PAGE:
The time out didn’t seem to work and the Jets kept up the pressure. By the end of the second, the Jets were up 5 to 2 and outshooting the Hurricanes 19 to 12.

Even better for the Jets, they were finally getting inspired play from Kane, Ladd and Blake Wheeler who had largely been absent in the first few games. And they were winning face offs. Coming into the game, the Jets had been worst in the NHL on face offs, winning a miserable 44.1 per cent. But on Saturday they won 61 per cent, while Carolina won just 39 per cent.

The big question heading into the third period was could the Jets hang on? The team had been atrocious at maintaining leads and coming into the game the Jets had been outscored 8 to 1 in the third period.

The collapse looked imminent early in the third when the Jets failed to clear the puck from behind their goal and Carolina’s Tumo Ruutu shot it behind Mason to make it 5-3. Then the Jets took four penalties, including handing the Hurricanes a two-man advantage at one point late in the period. That could have spelled trouble since the Jets penalty killing is also among the worst in the NHL. But the team's penalty killing held up and the Jets even took the play to Carolina.

After the game Noel had high praise for Mason who allowed one goal on 19 shots. It was just the second time this year Mason had played in a game, the first a 4 -1 loss in Phoenix.

“He competes hard, he battles hard,.” Noel said. “He’s a real battler and he did a great job for us.”

But Noel wouldn't say if Mason would start Monday when the Jets face the New York Rangers.

Mason was beaming after the game and joked about the crowd chanting his name (he was also named one of the game's three stars).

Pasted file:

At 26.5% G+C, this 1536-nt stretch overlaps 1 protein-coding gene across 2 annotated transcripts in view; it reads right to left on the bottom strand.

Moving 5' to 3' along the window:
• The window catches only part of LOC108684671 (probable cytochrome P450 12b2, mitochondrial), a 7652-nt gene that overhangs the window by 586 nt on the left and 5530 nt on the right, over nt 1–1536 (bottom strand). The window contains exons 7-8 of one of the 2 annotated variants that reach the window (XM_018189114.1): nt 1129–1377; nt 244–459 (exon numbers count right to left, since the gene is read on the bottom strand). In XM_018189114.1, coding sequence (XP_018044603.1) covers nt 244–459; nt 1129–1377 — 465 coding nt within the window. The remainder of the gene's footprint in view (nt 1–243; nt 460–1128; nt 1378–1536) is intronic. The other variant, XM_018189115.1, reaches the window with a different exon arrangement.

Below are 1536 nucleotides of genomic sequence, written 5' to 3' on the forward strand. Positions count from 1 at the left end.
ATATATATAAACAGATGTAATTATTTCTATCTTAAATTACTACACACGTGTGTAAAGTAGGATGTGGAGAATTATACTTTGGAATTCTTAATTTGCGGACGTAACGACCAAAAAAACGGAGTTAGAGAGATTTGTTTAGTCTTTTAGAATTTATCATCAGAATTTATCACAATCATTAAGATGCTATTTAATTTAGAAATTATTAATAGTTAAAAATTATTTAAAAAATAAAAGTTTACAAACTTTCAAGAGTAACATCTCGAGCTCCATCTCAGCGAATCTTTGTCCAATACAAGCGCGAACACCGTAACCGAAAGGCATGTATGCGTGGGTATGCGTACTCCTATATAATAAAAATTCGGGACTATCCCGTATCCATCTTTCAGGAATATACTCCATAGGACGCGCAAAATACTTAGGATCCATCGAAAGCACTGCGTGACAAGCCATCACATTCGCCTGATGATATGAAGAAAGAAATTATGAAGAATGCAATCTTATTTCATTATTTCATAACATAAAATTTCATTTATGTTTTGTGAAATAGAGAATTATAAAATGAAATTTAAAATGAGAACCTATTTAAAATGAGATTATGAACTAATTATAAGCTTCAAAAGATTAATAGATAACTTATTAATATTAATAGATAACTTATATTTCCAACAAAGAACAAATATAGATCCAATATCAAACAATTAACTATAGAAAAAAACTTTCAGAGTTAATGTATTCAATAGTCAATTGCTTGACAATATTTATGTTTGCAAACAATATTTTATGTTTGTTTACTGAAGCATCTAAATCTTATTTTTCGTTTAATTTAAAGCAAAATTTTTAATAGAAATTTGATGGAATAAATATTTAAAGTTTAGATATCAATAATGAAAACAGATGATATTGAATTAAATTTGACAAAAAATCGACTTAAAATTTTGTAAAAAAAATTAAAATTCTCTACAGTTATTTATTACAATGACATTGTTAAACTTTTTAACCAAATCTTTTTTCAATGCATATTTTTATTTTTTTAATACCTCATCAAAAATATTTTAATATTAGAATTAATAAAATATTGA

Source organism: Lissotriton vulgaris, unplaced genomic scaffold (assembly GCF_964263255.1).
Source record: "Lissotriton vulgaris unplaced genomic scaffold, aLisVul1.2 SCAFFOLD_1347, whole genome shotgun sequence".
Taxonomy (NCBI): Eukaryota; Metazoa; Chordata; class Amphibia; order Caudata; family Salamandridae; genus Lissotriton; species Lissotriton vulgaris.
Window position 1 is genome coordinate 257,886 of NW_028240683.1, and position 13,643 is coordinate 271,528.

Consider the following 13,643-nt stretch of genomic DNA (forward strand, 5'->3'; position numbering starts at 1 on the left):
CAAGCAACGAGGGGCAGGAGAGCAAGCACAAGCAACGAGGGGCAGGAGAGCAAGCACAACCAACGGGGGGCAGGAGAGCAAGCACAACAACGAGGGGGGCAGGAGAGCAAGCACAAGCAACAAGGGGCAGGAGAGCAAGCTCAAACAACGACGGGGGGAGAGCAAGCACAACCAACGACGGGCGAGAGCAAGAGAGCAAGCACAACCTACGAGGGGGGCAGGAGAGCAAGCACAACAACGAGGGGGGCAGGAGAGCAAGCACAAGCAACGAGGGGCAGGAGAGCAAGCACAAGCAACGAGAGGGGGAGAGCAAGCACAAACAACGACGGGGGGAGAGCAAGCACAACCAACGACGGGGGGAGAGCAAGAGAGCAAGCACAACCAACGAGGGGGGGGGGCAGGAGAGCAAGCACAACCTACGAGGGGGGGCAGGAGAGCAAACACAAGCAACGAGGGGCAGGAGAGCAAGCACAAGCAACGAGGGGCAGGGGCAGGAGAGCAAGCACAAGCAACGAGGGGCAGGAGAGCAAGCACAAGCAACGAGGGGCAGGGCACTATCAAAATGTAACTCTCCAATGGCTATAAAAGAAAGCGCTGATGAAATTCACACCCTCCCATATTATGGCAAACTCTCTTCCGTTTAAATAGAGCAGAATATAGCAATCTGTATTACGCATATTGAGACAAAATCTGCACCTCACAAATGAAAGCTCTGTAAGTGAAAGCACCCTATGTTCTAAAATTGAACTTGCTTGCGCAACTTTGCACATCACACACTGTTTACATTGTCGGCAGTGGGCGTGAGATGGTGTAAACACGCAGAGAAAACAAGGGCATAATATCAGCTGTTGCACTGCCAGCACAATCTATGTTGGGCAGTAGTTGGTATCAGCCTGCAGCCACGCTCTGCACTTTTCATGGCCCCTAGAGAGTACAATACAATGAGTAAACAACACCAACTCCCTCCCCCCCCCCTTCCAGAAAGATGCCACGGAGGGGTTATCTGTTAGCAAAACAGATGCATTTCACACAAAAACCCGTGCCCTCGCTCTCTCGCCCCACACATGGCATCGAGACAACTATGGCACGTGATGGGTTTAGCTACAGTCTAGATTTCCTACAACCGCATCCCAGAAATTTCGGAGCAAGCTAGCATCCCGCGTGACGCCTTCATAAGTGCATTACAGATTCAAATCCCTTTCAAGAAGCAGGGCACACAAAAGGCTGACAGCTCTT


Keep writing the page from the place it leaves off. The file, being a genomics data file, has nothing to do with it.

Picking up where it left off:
“It was pretty cool,” he said. He added that the goaltending change wasn’t a reflection on Pavelec but was done to spark the team.

“It was a huge win there is no question about that,” Mason added. “To come back like that after a bad start was a big step.”

Carolina might have had an excuse for looking disorganized. The team was on the second game of a back to back, arriving in Winnipeg at 2 a.m. Saturday after losing Friday night in St. Louis 3-2 in overtime.

But Maurice said fatigue wasn't a factor.

“I always felt we were in that game,” he said. “I really felt that when we made it 5-3, we could win that game. I really did. The guy made some real good saves at the end, and that may have been the difference.”

Nonetheless, Carolina managed a 2-1-1 record on their four game road trip. The club has had to get used to a stretch of early season road games because a state fair takes over the grounds around the RBC Center in Raleigh, N.C. every October.

“We were ready to play,” Maurice said. We came out ready, the bench was running right, and it’s a difficult way to end the trip. But good for us to be unhappy with that --- .500 is the bare minimum on the road.”

The Hurricanes have been something of a nemesis for the Jets, and their predecessors the Atlanta Thrashers. The teams met six times last season with Carolina winning five bringing their total to 43-18-7-1 over the franchise.

“We’ve had some wild games,” Maurice said before Saturday's game, noting that four of last season’s games went into extra time.

The last time the Winnipeg Jets played the Hurricanes was during the preseason in September. Carolina's Ward stopped 36 shots and the Hurricanes won 4-0.

The Jets and Hurricanes play each other five more times this season, since the teams are both in the Southeast Division, surely the strangest divisional alignment in pro sports. They will all be crucial matchups for the Jets, especially if the team hopes to meet Noel’s goal of accumulating 96 points. Carolina finished just two points out of the playoffs last season with 91 points.

For weeks Noel had been trying everything to get his players going, even taking to poetry and motivational messages. In the dressing room Saturday, someone had written on a notice board: “No one can whistle a symphony. It takes an orchestra to play it.”

Saturday at least, this orchestra was in tune.